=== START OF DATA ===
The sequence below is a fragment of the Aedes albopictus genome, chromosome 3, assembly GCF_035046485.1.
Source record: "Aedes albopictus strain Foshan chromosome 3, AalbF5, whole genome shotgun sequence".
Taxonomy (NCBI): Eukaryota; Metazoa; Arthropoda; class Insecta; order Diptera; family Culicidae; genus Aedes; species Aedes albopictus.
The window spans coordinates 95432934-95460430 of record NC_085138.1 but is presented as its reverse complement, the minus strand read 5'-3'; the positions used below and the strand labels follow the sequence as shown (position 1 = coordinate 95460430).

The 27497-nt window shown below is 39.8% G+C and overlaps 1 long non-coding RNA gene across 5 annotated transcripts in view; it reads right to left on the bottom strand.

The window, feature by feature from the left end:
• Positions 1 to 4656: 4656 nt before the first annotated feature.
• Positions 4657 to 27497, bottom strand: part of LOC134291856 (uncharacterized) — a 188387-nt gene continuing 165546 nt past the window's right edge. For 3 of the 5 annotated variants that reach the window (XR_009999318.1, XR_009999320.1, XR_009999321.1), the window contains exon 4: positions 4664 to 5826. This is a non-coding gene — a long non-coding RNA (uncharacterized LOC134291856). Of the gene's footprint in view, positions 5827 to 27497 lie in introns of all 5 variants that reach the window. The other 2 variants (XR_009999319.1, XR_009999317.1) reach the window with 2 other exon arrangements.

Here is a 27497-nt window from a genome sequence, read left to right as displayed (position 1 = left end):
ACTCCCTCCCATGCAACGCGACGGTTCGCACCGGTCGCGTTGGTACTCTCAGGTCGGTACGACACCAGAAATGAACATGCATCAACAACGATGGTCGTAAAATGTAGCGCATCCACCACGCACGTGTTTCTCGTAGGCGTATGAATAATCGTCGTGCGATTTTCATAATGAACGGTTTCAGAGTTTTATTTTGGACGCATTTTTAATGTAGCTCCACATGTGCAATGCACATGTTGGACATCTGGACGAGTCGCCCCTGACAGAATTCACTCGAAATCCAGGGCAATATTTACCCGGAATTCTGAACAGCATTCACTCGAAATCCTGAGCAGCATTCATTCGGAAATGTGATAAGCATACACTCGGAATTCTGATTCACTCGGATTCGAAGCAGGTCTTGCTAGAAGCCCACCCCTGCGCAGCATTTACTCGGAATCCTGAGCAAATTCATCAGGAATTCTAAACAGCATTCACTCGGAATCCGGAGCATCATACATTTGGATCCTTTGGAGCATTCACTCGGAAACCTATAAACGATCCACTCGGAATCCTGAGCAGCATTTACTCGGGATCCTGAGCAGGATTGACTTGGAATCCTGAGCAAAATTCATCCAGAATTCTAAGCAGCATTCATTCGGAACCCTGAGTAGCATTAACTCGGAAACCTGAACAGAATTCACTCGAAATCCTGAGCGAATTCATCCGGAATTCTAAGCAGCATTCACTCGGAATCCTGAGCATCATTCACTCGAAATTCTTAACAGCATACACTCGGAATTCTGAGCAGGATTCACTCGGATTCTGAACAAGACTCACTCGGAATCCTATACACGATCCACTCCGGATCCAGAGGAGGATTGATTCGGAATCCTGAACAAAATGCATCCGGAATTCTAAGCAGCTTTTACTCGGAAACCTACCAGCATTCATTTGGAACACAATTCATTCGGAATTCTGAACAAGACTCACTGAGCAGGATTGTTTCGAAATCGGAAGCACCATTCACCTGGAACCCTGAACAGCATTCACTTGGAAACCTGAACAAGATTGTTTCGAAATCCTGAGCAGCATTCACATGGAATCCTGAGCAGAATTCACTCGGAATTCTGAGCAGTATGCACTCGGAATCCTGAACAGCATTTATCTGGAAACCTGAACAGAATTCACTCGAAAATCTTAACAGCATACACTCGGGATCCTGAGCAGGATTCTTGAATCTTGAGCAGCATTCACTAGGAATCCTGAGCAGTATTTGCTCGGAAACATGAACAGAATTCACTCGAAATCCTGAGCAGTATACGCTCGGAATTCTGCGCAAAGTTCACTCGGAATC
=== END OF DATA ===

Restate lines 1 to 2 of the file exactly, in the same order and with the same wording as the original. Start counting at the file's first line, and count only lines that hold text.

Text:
The sequence below is a fragment of the Aedes albopictus genome, chromosome 3, assembly GCF_035046485.1.
Source record: "Aedes albopictus strain Foshan chromosome 3, AalbF5, whole genome shotgun sequence".